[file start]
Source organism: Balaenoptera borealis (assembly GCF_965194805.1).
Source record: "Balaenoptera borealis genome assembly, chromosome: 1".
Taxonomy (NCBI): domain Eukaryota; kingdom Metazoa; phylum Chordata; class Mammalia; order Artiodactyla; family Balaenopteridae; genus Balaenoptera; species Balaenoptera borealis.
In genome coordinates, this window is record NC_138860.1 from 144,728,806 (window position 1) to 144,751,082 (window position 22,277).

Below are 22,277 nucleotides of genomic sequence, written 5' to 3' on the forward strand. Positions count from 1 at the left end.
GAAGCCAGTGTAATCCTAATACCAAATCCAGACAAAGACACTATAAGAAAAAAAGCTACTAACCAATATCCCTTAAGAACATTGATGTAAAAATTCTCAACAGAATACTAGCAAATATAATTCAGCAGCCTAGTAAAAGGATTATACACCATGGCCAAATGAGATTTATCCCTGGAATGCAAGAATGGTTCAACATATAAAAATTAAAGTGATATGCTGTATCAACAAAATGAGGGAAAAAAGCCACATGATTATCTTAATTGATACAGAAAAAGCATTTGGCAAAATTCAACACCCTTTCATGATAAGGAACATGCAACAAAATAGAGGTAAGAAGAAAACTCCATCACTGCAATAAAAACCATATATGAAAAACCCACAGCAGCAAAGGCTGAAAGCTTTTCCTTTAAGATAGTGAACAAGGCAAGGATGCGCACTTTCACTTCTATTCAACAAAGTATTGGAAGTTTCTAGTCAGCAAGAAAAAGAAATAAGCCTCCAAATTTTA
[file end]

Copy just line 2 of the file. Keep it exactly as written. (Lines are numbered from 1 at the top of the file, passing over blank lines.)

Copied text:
Source record: "Balaenoptera borealis genome assembly, chromosome: 1".